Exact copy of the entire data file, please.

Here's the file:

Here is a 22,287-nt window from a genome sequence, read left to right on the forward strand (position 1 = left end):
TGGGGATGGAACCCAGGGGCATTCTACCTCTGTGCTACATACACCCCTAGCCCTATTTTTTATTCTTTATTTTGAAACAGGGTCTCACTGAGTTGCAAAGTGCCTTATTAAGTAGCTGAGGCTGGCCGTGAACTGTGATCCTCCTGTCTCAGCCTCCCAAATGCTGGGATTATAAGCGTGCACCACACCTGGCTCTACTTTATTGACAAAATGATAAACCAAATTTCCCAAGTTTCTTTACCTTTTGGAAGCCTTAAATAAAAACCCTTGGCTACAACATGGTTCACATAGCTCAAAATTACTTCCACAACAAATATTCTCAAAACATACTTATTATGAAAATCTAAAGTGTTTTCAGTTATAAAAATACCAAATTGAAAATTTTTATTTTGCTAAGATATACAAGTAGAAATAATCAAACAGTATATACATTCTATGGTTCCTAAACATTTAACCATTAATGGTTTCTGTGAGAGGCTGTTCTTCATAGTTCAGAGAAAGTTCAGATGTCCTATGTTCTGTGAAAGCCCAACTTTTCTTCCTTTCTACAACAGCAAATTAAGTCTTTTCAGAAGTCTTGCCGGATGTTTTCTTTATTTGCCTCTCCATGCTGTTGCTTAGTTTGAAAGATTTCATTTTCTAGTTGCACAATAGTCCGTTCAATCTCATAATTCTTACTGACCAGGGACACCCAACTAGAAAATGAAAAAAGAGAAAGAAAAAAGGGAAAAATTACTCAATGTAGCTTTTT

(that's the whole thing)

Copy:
Here is a 22,287-nt window from a genome sequence, read left to right on the forward strand (position 1 = left end):
TGGGGATGGAACCCAGGGGCATTCTACCTCTGTGCTACATACACCCCTAGCCCTATTTTTTATTCTTTATTTTGAAACAGGGTCTCACTGAGTTGCAAAGTGCCTTATTAAGTAGCTGAGGCTGGCCGTGAACTGTGATCCTCCTGTCTCAGCCTCCCAAATGCTGGGATTATAAGCGTGCACCACACCTGGCTCTACTTTATTGACAAAATGATAAACCAAATTTCCCAAGTTTCTTTACCTTTTGGAAGCCTTAAATAAAAACCCTTGGCTACAACATGGTTCACATAGCTCAAAATTACTTCCACAACAAATATTCTCAAAACATACTTATTATGAAAATCTAAAGTGTTTTCAGTTATAAAAATACCAAATTGAAAATTTTTATTTTGCTAAGATATACAAGTAGAAATAATCAAACAGTATATACATTCTATGGTTCCTAAACATTTAACCATTAATGGTTTCTGTGAGAGGCTGTTCTTCATAGTTCAGAGAAAGTTCAGATGTCCTATGTTCTGTGAAAGCCCAACTTTTCTTCCTTTCTACAACAGCAAATTAAGTCTTTTCAGAAGTCTTGCCGGATGTTTTCTTTATTTGCCTCTCCATGCTGTTGCTTAGTTTGAAAGATTTCATTTTCTAGTTGCACAATAGTCCGTTCAATCTCATAATTCTTACTGACCAGGGACACCCAACTAGAAAATGAAAAAAGAGAAAGAAAAAAGGGAAAAATTACTCAATGTAGCTTTTT